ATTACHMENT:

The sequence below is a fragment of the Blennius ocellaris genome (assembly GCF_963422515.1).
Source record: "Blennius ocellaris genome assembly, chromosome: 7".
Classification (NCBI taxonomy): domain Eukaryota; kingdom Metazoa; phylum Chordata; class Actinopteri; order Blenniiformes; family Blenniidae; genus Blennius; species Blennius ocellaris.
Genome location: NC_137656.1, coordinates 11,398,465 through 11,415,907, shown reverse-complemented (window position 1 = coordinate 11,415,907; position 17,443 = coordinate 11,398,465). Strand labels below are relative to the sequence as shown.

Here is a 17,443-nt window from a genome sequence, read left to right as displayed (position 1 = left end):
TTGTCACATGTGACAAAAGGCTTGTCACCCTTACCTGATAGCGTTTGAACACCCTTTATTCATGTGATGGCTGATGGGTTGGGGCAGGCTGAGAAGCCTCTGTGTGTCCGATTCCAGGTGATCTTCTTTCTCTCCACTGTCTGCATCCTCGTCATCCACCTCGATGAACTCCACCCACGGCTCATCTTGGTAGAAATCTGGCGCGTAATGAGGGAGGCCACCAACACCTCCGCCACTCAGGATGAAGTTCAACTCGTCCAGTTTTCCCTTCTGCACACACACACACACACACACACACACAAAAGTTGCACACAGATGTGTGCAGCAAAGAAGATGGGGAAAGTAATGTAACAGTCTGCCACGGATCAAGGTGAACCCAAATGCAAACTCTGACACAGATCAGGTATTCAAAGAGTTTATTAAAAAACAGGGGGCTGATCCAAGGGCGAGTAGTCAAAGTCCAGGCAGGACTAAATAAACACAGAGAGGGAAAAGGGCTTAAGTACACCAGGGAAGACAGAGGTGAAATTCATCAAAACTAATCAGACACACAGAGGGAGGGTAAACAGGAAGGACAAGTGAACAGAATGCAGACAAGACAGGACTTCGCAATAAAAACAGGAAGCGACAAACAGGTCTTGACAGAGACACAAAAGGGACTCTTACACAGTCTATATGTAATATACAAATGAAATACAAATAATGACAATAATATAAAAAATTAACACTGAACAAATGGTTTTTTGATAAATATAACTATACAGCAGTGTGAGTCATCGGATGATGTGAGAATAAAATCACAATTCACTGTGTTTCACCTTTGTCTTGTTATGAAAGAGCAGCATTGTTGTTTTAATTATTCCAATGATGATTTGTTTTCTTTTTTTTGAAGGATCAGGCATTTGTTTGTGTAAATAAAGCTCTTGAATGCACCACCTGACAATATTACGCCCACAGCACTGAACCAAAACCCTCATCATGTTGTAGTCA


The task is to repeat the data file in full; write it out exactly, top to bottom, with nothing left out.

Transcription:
The sequence below is a fragment of the Blennius ocellaris genome (assembly GCF_963422515.1).
Source record: "Blennius ocellaris genome assembly, chromosome: 7".
Classification (NCBI taxonomy): domain Eukaryota; kingdom Metazoa; phylum Chordata; class Actinopteri; order Blenniiformes; family Blenniidae; genus Blennius; species Blennius ocellaris.
Genome location: NC_137656.1, coordinates 11,398,465 through 11,415,907, shown reverse-complemented (window position 1 = coordinate 11,415,907; position 17,443 = coordinate 11,398,465). Strand labels below are relative to the sequence as shown.

Here is a 17,443-nt window from a genome sequence, read left to right as displayed (position 1 = left end):
TTGTCACATGTGACAAAAGGCTTGTCACCCTTACCTGATAGCGTTTGAACACCCTTTATTCATGTGATGGCTGATGGGTTGGGGCAGGCTGAGAAGCCTCTGTGTGTCCGATTCCAGGTGATCTTCTTTCTCTCCACTGTCTGCATCCTCGTCATCCACCTCGATGAACTCCACCCACGGCTCATCTTGGTAGAAATCTGGCGCGTAATGAGGGAGGCCACCAACACCTCCGCCACTCAGGATGAAGTTCAACTCGTCCAGTTTTCCCTTCTGCACACACACACACACACACACACACACAAAAGTTGCACACAGATGTGTGCAGCAAAGAAGATGGGGAAAGTAATGTAACAGTCTGCCACGGATCAAGGTGAACCCAAATGCAAACTCTGACACAGATCAGGTATTCAAAGAGTTTATTAAAAAACAGGGGGCTGATCCAAGGGCGAGTAGTCAAAGTCCAGGCAGGACTAAATAAACACAGAGAGGGAAAAGGGCTTAAGTACACCAGGGAAGACAGAGGTGAAATTCATCAAAACTAATCAGACACACAGAGGGAGGGTAAACAGGAAGGACAAGTGAACAGAATGCAGACAAGACAGGACTTCGCAATAAAAACAGGAAGCGACAAACAGGTCTTGACAGAGACACAAAAGGGACTCTTACACAGTCTATATGTAATATACAAATGAAATACAAATAATGACAATAATATAAAAAATTAACACTGAACAAATGGTTTTTTGATAAATATAACTATACAGCAGTGTGAGTCATCGGATGATGTGAGAATAAAATCACAATTCACTGTGTTTCACCTTTGTCTTGTTATGAAAGAGCAGCATTGTTGTTTTAATTATTCCAATGATGATTTGTTTTCTTTTTTTTGAAGGATCAGGCATTTGTTTGTGTAAATAAAGCTCTTGAATGCACCACCTGACAATATTACGCCCACAGCACTGAACCAAAACCCTCATCATGTTGTAGTCA